In his encyclical Caritas in Veritate, Pope Benedict XVI said that ‘everything has its origin in God’s love, everything is shaped by it, everything is directed towards it. Love is God’s greatest gift to humanity, it is his promise and our hope’ (§2).

Christianity is not first and foremost a moral or ethical system. Neither is it a religion like other religions. Christianity stands or falls on its ability to reveal the God who is love, and everything else stems from this.

But Benedict was also known for being a staunch advocate of ‘truth’, defending the very concept from what he famously termed ‘the dictatorship of relativism’—the growing tendency to think that truth is not something knowable or absolute, something each of us has in common and can reach for, but that there can exist things like ‘my truth’ and ‘your truth’.

The concepts of love and truth don’t always seem to sit together comfortably: sometimes it seems like the pursuit of truth requires us to sacrifice love, and other times, we might feel that to pursue love is to sacrifice the truth. Most of us feel this tension at times. But for Benedict, this was a false choice. Love and truth are inseparable, he said, and a society that sacrifices truth also sacrifices love.

‘Only in truth does charity shine forth, only in truth can charity be authentically lived. Truth is the light that gives meaning and value to charity … it grasps its meaning as gift, acceptance, and communion. Without truth, charity degenerates into sentimentality. Love becomes an empty shell, to be filled in an arbitrary way. In a culture without truth, this is the fatal risk facing love [my emphasis]. It falls prey to contingent subjective emotions and opinions, the word ‘love’ is abused and distorted, to the point where it comes to mean the opposite’ (Caritas in Veritatei, §3).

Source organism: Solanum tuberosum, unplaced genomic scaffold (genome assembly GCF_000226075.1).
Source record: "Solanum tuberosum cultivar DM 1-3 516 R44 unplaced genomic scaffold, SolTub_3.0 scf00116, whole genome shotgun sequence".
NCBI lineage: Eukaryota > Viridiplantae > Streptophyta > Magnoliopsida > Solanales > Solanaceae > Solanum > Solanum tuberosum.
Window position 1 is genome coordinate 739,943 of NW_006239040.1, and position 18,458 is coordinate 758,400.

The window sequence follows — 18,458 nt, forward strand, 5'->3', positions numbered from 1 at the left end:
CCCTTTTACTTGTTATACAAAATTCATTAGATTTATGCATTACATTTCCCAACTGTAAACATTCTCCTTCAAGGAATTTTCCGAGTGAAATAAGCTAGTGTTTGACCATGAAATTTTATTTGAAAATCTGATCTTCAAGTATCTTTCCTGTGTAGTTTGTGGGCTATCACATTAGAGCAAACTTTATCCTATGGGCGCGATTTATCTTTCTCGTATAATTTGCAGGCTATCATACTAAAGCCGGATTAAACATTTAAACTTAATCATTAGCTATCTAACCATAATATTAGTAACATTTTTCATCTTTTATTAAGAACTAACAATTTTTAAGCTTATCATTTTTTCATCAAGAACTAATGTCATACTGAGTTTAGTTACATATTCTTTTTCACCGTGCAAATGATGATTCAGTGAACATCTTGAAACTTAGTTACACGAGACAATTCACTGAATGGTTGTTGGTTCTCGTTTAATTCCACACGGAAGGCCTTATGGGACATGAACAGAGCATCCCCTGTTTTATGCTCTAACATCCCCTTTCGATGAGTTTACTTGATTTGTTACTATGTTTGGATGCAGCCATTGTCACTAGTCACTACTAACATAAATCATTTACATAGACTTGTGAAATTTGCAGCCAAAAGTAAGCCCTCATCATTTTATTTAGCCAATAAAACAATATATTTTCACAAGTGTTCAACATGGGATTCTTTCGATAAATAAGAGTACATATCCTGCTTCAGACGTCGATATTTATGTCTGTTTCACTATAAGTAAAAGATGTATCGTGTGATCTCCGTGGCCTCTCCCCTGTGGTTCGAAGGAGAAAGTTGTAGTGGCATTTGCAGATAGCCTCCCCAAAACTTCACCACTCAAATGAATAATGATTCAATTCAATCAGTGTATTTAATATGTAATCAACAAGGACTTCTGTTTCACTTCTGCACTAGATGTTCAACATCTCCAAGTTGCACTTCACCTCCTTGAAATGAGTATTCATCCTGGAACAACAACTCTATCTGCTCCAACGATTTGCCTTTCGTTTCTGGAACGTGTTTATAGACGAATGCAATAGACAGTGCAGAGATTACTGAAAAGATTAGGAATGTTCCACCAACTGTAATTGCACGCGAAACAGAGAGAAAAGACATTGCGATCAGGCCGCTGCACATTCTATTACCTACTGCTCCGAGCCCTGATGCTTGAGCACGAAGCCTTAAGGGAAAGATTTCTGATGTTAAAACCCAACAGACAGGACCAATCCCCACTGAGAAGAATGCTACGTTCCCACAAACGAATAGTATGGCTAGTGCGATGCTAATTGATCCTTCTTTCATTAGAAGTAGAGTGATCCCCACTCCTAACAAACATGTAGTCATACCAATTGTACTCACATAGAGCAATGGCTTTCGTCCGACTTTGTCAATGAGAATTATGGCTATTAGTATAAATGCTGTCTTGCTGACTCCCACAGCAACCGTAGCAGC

The deepest craving of the human heart is to love and be loved. But if we give up on truth, we give up on something else we hold precious, something that defines our very existence: love itself.

Keeping it simple

Part of the delight of reading Benedict is that he is so accessible and so refreshingly clear. He avoids getting lost in the weeds of obscure theories—despite being well-versed in them—cherishing instead the childlike simplicity that Jesus calls us to.

In his 2010 interview with Peter Seewald, Light of the World (Ignatius Press), he said: ‘Simplicity is truth—and truth is simple. Our problem is that we no longer see the forest for the trees; that for all our knowledge, we have lost the path to wisdom.’

The simplicity of his faith shone through most brightly for me in Spe Salvi, his encyclical on the meaning of hope, when he shared the story of a young African woman, Josephine Bakhita. As a young girl in the late nineteenth century, she was kidnapped and sold into slavery, experiencing endless cruelty at the hands of her masters. But in discovering Christ, she discovered a ‘master’ like no other, who gave her an unshakeable hope.

He describes the source of her hope like this:

‘I am definitively loved and whatever happens to me—I am awaited by this Love. And so my life is good.’ Through the knowledge of this hope she was ‘redeemed’, no longer a slave, but a free child of God (§3).

Christian hope is born from knowing that we are loved definitively, absolutely, unshakeably, infinitely, and from realising that this love ‘awaits’ us.

Can it really be so simple? Yes, thought Benedict, it can: all we need is to open ourselves to God’s love and to let it change us.

Memorial Mass for Pope Emeritus Benedict XVI

Please join us at St Patrick’s Cathedral on the evening of Sunday 29 January, when Archbishop Peter A Comensoli will celebrate a memorial Mass for Pope Emeritus Benedict XVI. The Mass will take place approximately one month after his death, providing an opportunity for the People of God in Melbourne to gather together and to remember and pray for Pope Benedict.

St Patrick’s Cathedral
1 Cathedral Place, East Melbourne
Sunday 29 January, 6.30pm

For all queries, contact

Main image: Pope Benedict XVI. © Mazur/